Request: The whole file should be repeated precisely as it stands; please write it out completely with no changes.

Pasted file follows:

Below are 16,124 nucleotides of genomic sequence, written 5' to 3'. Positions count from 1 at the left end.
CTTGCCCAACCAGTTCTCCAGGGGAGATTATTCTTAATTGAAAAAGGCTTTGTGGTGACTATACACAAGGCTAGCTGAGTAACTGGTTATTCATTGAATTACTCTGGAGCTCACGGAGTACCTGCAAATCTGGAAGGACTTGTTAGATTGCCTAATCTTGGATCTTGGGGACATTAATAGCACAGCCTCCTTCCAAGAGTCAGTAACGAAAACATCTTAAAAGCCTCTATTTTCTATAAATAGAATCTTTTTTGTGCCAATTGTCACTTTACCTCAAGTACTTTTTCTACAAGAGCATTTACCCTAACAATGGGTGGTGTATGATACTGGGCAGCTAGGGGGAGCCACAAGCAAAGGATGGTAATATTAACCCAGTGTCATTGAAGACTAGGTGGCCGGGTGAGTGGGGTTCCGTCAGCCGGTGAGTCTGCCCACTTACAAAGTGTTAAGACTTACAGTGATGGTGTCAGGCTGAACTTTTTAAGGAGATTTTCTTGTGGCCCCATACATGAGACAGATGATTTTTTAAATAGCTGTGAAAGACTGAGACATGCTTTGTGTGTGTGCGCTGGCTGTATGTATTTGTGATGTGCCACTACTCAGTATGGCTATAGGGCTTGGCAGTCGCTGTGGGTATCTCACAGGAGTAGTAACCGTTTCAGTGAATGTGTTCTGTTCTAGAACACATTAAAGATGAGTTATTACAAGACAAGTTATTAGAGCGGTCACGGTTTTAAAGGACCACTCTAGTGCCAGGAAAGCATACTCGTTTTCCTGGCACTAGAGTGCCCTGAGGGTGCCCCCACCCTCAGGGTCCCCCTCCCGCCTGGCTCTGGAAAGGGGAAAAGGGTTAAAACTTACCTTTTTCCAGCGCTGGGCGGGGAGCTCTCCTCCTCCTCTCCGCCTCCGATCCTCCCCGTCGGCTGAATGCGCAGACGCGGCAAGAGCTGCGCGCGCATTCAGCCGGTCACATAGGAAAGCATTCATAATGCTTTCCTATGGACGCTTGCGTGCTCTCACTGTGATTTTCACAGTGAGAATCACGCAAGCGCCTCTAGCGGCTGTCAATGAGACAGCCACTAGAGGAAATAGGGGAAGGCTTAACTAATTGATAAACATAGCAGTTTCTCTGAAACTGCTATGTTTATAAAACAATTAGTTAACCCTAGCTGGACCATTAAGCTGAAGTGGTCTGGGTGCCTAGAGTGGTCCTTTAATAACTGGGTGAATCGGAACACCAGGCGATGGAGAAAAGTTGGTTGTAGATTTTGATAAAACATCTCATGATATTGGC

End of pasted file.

Below are 16,124 nucleotides of genomic sequence, written 5' to 3'. Positions count from 1 at the left end.
CTTGCCCAACCAGTTCTCCAGGGGAGATTATTCTTAATTGAAAAAGGCTTTGTGGTGACTATACACAAGGCTAGCTGAGTAACTGGTTATTCATTGAATTACTCTGGAGCTCACGGAGTACCTGCAAATCTGGAAGGACTTGTTAGATTGCCTAATCTTGGATCTTGGGGACATTAATAGCACAGCCTCCTTCCAAGAGTCAGTAACGAAAACATCTTAAAAGCCTCTATTTTCTATAAATAGAATCTTTTTTGTGCCAATTGTCACTTTACCTCAAGTACTTTTTCTACAAGAGCATTTACCCTAACAATGGGTGGTGTATGATACTGGGCAGCTAGGGGGAGCCACAAGCAAAGGATGGTAATATTAACCCAGTGTCATTGAAGACTAGGTGGCCGGGTGAGTGGGGTTCCGTCAGCCGGTGAGTCTGCCCACTTACAAAGTGTTAAGACTTACAGTGATGGTGTCAGGCTGAACTTTTTAAGGAGATTTTCTTGTGGCCCCATACATGAGACAGATGATTTTTTAAATAGCTGTGAAAGACTGAGACATGCTTTGTGTGTGTGCGCTGGCTGTATGTATTTGTGATGTGCCACTACTCAGTATGGCTATAGGGCTTGGCAGTCGCTGTGGGTATCTCACAGGAGTAGTAACCGTTTCAGTGAATGTGTTCTGTTCTAGAACACATTAAAGATGAGTTATTACAAGACAAGTTATTAGAGCGGTCACGGTTTTAAAGGACCACTCTAGTGCCAGGAAAGCATACTCGTTTTCCTGGCACTAGAGTGCCCTGAGGGTGCCCCCACCCTCAGGGTCCCCCTCCCGCCTGGCTCTGGAAAGGGGAAAAGGGTTAAAACTTACCTTTTTCCAGCGCTGGGCGGGGAGCTCTCCTCCTCCTCTCCGCCTCCGATCCTCCCCGTCGGCTGAATGCGCAGACGCGGCAAGAGCTGCGCGCGCATTCAGCCGGTCACATAGGAAAGCATTCATAATGCTTTCCTATGGACGCTTGCGTGCTCTCACTGTGATTTTCACAGTGAGAATCACGCAAGCGCCTCTAGCGGCTGTCAATGAGACAGCCACTAGAGGAAATAGGGGAAGGCTTAACTAATTGATAAACATAGCAGTTTCTCTGAAACTGCTATGTTTATAAAACAATTAGTTAACCCTAGCTGGACCATTAAGCTGAAGTGGTCTGGGTGCCTAGAGTGGTCCTTTAATAACTGGGTGAATCGGAACACCAGGCGATGGAGAAAAGTTGGTTGTAGATTTTGATAAAACATCTCATGATATTGGC